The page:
Scan Books into Zotero from Your iPhone or iPad

[Update, October 2022: You can now scan books using the Zotero iOS app, so the iOS shortcut described here is no longer necessary.]

Zotero makes it easy to collect research materials with a single click as you browse the web, but what do you do when you want to add a real, physical book to your Zotero library?

If you have an iPhone or iPad running iOS 12, you can now save a book to Zotero just by scanning its barcode:

This feature takes advantage of the new Shortcuts functionality in iOS 12, which can chain together series of actions to perform tasks.

To get started, you’ll first need to install Apple’s Shortcuts app, if you don’t yet have it on your iPhone or iPad.

Next, install the Scan Book to Zotero shortcut by tapping on the link below from your iPhone or iPad and selecting Open in “Shortcuts”:

Download Shortcut

Update, October 2019: In iOS 13, you need to enable “Allow Untrusted Shortcuts” in Settings to install shortcuts from outside the Shortcuts app Gallery. As of iOS 13.1.2, it may be necessary to first download another shortcut from the Gallery before the option appears in Settings.

After the shortcut opens, tap Done to close it, and then tap on the “Scan Book to Zotero” rectangle. The first time you run it, you’ll need to select “Run Shortcut” and grant the shortcut access to the camera, and you’ll need to log into the Zotero website before you can save. (If you haven’t yet set up syncing with Zotero on your computer, you’ll want to do that as well so that items you save will sync to Zotero on your computer.)

Whenever you want to scan a book into Zotero, you can trigger the shortcut in a number of different ways:

  • You can open the Shortcuts app and select Scan Book to Zotero.
  • You can swipe right from the lock screen or home screen to open the Today View and select Scan Book to Zotero in the Shortcuts widget. If the Shortcuts widget doesn’t appear or doesn’t appear where you want it, you can add or move it via the Edit button at the bottom.
  • If you have an iPhone that supports 3D Touch, you can hard-press on the Shortcuts app icon and select Scan Book to Zotero from the widget popup.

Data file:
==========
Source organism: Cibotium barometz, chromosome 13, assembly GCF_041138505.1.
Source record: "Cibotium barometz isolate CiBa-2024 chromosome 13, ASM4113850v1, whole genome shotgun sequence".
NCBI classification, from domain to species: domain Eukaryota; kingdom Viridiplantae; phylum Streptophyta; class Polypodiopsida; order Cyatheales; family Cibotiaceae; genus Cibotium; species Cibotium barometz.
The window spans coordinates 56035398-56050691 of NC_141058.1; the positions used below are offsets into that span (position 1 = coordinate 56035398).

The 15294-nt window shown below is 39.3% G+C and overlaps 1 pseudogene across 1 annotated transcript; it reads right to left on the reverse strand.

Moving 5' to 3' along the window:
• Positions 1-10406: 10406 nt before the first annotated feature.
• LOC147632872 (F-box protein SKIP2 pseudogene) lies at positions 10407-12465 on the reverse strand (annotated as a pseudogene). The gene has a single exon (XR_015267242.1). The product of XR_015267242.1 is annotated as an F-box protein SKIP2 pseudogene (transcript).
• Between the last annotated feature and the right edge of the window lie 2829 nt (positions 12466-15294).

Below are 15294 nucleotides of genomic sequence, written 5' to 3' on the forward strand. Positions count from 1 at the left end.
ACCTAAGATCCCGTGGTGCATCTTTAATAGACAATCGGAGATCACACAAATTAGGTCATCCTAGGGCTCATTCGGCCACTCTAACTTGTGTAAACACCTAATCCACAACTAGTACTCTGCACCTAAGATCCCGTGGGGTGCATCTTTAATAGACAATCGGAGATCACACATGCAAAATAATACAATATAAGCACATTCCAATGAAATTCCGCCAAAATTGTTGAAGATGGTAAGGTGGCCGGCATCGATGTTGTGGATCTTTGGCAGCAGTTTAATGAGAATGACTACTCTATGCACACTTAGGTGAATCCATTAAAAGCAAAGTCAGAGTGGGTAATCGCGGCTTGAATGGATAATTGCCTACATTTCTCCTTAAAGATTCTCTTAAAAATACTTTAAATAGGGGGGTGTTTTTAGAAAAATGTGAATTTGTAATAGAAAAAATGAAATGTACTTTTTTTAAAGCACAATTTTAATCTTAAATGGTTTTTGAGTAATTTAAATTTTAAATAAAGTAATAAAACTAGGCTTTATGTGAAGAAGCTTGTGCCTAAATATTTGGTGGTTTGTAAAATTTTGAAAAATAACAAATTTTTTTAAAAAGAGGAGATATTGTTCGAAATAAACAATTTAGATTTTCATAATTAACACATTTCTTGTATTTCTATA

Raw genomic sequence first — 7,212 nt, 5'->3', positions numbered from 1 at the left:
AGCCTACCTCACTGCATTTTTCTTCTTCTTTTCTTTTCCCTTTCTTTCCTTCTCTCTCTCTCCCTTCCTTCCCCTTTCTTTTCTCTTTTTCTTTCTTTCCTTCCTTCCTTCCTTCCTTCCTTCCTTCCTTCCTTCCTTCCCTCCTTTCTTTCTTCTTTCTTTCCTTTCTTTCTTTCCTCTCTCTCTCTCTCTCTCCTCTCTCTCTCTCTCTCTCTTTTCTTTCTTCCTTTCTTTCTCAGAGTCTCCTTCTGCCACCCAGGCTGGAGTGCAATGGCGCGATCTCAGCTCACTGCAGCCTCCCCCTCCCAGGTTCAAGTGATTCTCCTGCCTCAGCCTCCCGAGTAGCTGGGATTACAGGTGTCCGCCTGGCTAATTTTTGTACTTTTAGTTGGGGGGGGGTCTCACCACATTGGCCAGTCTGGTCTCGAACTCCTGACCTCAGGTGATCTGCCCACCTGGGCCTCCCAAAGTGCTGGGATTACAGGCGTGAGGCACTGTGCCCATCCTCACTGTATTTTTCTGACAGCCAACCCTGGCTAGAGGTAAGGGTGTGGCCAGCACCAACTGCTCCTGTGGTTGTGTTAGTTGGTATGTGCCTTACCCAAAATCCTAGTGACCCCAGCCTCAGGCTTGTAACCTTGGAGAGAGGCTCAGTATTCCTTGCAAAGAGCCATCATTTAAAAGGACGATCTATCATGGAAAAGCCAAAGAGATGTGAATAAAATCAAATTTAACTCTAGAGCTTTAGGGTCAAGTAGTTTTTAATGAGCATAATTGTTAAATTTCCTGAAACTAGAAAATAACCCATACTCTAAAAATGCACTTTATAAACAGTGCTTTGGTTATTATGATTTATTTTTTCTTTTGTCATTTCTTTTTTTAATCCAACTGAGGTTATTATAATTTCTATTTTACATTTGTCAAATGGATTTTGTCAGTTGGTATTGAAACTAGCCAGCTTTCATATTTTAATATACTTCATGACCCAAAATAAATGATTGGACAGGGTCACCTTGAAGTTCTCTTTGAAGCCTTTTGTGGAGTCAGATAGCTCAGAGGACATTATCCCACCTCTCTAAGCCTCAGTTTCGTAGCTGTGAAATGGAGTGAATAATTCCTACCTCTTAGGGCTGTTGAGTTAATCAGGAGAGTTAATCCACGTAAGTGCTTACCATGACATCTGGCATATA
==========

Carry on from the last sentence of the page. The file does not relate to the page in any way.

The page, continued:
• You can say something like “Hey Siri, add this book to Zotero”. (Maybe don’t use this one in the library.) To set a phrase for Siri, open the Shortcuts app, tap the three dots in the Scan Book to Zotero rectangle, tap the settings icon in the top right, and then tap Add to Siri and assign a phrase. In our testing, we found Siri support to still be a bit buggy in the current version of Shortcuts, so if Siri doesn’t recognize your phrase, try editing the shortcut and re-recording the phrase or wait for an update from Apple.

Happy scanning!

P.S. If you don’t use an iPhone or iPad, or you can’t upgrade to iOS 12, you can still save a book from your phone when you’re away from your computer by entering the ISBN manually. Simply bookmark this page and load it whenever you need to add a physical book.

Zotero Comes to Google Docs

We’re excited to announce the availability of Zotero integration with Google Docs, joining Zotero’s existing support for Microsoft Word and LibreOffice.

The same powerful functionality that Zotero has long offered for traditional word processors is now available for Google Docs. You can quickly search for items in your Zotero library, add page numbers and other details, and insert citations. When you’re done, a single click inserts a formatted bibliography based on the citations in your document. Zotero supports complex style requirements such as Ibid. and name disambiguation, and it keeps your citations and bibliography updated as you make changes to items in your library. If you need to switch citation styles, you can easily reformat your entire document in any of the over 9,000 citation styles that Zotero supports.

Google Docs support is part of the Zotero Connector for Chrome and Firefox, which adds a new Zotero menu to the Google Docs interface:

Zotero menu in Google Docs

It also adds a toolbar button for one-click citing:

Add/Edit Zotero Citation toolbar button in Google Docs

When you start using Zotero in a document, you’ll first need to authenticate it with your Google account. You can then begin inserting citations from the Zotero libraries on your computer, just as you can with Word and LibreOffice.

Once you’ve finished your document and are ready to submit it, use File → “Make a copy…” and, in the new document, use Zotero → “Unlink Citations” to convert the citations and bibliography to plain text. You can then download that second document as a PDF or other type of file, while keeping active citations in the original document in case you need to make further changes. Zotero will prompt you to create a copy if you try to download your original document.

Built for Collaboration

Zotero and Google Docs are a perfect combination for people writing together. Zotero groups are a great way to collect and manage materials for a shared project, and Google Docs integration allows you and your coauthors to insert and edit citations in a shared document. Groups are free and can contain an unlimited number of members, so you can collaborate with as many people as you like.